Tradition holds Confederate general Nathan Bedford Forrest as the first Grand Wizard of the Klan and eventually callIing for its disbandment in 1869 after its violence got out of hand however in her 2015 book "Ku Klux: the Birth of the Klan during Reconstruction" historian Elaine Frantz Parsons finds "no evidence that Forest associated himself with the Klan before 1868, after it had spread throughout the South. There is also no compelling contemporary evidence to establish that Forest ever exercised any leadership functions, besides offering himself up as a figurehead." (p. 50)

Local and national newspapers reported Klan activity in Florence and the larger Shoals area in November of 1868 and again in March of 1869. Different sources reported between 125 and 500 Klansnsmen who murdered "one very bad" black man named "Ellis" in Florence on November 21, 1868 however in this instance at least, the Klansmen may not have been from Florence-Lauderdale as the men, when asked to unmask themselves did so but weren't recognized by anyone.

Commenting on this incident in a March 1, 1869 letter to Alabama Governor Smith, Florence merchant, three-time mayor (1861-1862; 1869-1870; 1871-1873), future AL Secretary of State (1873-1874) and Unionist Neander H. Rice wrote:

"Our county is full of Ku Klux they are going about at night, much to the terror of many citizens--on last Saturday night week our town was visited by the Ku Klux to the number of 150 or more--they killed one negro [sic] in our town[,] whipped another and lectured several others[;] they awoke me up at my private residence at 11 o'clock to lecture me for what they asserted they heard I said about them--What the negro [sic] was killed for God only knows--Several persons have been killed in the County in a misterious [sic] way--in a word terrorism and anarchy reins [sic] in this County."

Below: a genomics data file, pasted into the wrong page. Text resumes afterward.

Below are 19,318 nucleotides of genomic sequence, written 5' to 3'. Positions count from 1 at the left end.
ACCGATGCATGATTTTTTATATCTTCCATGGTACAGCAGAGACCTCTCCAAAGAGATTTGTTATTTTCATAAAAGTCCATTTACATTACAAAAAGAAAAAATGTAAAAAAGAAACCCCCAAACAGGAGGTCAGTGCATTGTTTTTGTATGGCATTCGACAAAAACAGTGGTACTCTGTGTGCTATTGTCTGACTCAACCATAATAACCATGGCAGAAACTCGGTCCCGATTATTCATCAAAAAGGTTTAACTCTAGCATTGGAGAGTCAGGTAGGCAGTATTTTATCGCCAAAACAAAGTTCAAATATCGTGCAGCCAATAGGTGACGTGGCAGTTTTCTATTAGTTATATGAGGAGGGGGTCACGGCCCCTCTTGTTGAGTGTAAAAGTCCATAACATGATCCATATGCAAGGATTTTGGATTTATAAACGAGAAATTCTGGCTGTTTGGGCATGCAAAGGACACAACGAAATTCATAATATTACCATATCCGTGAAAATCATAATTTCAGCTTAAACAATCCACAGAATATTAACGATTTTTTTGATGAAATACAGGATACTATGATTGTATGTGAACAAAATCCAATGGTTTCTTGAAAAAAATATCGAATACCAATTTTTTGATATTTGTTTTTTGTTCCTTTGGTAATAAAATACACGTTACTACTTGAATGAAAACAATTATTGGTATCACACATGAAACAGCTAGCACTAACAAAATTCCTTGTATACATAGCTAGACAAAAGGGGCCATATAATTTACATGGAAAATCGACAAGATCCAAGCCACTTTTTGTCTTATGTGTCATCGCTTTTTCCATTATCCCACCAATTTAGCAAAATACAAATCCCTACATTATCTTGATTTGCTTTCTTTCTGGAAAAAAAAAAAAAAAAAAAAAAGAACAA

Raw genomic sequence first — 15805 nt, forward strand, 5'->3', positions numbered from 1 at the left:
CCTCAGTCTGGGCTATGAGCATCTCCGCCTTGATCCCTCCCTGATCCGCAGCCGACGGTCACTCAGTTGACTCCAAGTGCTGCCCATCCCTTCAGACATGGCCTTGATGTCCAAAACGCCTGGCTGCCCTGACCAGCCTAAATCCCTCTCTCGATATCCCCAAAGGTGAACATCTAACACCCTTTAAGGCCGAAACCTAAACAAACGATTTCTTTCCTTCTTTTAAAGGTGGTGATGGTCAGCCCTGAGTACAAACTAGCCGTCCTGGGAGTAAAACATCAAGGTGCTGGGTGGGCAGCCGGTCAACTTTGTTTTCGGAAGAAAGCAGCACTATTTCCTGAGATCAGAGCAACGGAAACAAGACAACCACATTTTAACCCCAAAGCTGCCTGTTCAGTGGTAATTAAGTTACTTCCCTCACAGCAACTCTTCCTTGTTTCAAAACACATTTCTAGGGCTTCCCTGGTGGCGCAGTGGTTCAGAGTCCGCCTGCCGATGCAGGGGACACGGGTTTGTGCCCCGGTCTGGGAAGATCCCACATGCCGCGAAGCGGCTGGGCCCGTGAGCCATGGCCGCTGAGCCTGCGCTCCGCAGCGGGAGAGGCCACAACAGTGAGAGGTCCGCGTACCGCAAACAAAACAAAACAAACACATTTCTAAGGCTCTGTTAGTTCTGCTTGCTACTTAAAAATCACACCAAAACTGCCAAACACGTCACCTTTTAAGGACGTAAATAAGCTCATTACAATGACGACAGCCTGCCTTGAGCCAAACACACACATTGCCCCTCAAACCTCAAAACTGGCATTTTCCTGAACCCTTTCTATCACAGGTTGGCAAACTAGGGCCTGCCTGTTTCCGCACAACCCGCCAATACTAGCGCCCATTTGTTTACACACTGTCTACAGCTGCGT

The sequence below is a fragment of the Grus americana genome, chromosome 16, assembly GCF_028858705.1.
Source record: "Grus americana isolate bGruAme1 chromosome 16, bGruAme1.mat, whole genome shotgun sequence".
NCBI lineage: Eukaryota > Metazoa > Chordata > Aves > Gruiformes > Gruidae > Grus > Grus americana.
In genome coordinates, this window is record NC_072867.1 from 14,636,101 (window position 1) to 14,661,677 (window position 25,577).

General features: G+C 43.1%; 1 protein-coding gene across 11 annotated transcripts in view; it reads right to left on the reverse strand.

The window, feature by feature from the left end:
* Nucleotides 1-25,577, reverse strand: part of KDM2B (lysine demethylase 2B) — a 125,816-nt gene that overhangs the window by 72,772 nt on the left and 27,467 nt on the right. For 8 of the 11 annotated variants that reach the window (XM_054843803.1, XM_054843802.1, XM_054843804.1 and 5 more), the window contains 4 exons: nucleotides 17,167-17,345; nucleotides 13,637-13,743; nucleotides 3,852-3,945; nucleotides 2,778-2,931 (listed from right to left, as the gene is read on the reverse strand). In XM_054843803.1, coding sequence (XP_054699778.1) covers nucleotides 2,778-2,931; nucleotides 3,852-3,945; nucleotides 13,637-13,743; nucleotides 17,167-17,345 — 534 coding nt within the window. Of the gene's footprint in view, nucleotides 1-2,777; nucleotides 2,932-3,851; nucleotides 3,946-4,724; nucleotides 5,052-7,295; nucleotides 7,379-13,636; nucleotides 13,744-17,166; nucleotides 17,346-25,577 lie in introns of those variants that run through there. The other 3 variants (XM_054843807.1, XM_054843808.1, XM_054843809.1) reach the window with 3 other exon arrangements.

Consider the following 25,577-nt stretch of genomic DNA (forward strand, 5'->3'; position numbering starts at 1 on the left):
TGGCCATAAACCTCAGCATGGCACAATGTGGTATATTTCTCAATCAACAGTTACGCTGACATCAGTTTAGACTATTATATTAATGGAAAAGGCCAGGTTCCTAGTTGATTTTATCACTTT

In 1868 Alabama's Reconstruction Government enacted an Anti-Ku-Klux statue. The Klan was officially disbanded in 1869 however this did not stop all Klan-attributed violence. On April 20, 1871 the US House of Representatives approved “An Act to enforce the Provisions of the Fourteenth Amendment to the Constitution of the United States, and for other Purposes,” also known as the “Ku Klux Klan Act.” The third in a series of increasingly stringent Enforcement Acts, it was designed to eliminate extralegal violence and protect the civil and political rights of four million freed slaves.

Source

(1) Moulton (AL) Advertiser
(2) Clarke County (AL) Democrat
(3) The Weekly North Carolina Standard (Raleigh, NC)
(4) New York Tribune
(5) Republican Banner (Memphis, TN)
(6) Lincoln County News (Fayetteville, TN)